 It was a jgmt given w/out notice to the D and therefore under circ where he was deprived of his right to
    be heard. Such jgmt is contrary to the rules of natural justice and is capable of being declared a nullity
    for that reason.
 BH has to bear its own costs of execution up to this point (since done in wrongful execution)
 Execution and judgment was a nullity
 Note that many creditors don‘t like default jgmt b/c this type of situation can occur.

b. Default judgment set aside as matter of Judicial Discretion:
 Grounds to get set aside on this (from Miracle Feeds):
    1. D did not willfully or deliberately fail to take procedural step
    2. D must apply as soon as reasonably possible to set jgmt aside (or have explanation for not), and
    3. D must have a meritorious defence, or at least worthy of investigation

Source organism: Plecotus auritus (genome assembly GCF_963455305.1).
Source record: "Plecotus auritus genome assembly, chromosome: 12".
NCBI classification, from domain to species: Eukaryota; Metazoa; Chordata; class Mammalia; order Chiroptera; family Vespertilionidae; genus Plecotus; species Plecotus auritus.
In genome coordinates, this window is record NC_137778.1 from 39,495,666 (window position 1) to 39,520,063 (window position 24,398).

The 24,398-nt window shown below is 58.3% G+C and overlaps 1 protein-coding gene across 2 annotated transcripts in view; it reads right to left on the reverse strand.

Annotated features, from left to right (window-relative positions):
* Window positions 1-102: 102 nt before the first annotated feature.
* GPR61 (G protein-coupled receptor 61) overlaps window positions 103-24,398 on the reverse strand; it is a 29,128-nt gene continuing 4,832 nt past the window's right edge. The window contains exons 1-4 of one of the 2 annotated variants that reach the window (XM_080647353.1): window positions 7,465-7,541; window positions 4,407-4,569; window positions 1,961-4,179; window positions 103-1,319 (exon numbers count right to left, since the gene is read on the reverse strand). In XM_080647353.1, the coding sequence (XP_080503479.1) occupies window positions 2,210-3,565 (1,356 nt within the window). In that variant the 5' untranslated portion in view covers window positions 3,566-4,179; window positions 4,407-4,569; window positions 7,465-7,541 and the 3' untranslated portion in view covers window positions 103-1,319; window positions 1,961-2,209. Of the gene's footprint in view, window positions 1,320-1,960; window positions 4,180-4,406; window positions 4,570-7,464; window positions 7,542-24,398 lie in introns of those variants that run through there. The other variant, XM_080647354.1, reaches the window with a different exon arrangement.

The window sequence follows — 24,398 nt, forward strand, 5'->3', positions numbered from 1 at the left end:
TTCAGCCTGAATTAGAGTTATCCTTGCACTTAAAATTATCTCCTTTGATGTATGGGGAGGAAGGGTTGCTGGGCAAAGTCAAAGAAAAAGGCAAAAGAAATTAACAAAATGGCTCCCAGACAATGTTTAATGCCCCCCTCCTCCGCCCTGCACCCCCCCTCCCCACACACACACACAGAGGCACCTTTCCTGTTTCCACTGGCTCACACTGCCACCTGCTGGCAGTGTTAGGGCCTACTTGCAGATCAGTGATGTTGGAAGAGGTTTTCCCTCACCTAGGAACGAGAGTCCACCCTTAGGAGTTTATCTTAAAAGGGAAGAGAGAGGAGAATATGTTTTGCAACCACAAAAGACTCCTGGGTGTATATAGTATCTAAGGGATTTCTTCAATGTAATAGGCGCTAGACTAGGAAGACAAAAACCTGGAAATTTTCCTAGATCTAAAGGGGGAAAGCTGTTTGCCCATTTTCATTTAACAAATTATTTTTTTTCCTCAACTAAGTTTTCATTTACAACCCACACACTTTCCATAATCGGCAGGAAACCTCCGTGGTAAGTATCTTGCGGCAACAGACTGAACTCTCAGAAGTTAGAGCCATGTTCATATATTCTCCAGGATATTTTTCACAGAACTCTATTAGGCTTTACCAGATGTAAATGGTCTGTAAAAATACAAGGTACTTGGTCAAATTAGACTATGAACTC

4. All this is done in chambers as proven by affidavits
    If this option is used, note that certain conditions may be imposed on debtor. [ex. Might award costs
    of execution to be paid by D] This is to keep it fair to both sides and justice is done to both parties.
    [where it‘s set aside by right, the costs are borne by creditor! This is the difference]. If D doesn‘t
    satisfy the conditions imposed, the default judgment will not be set aside.
    - this decision is appealable

January 13, 2005
Missed this class – ask Mark for notes

Reading notes for jan 13 –

(Laws Relating to Jgmt) 4. Limitation Periods

Limitation Act
s. 3 – After 10 yrs from date of right to do so, a person can‘t bring an action for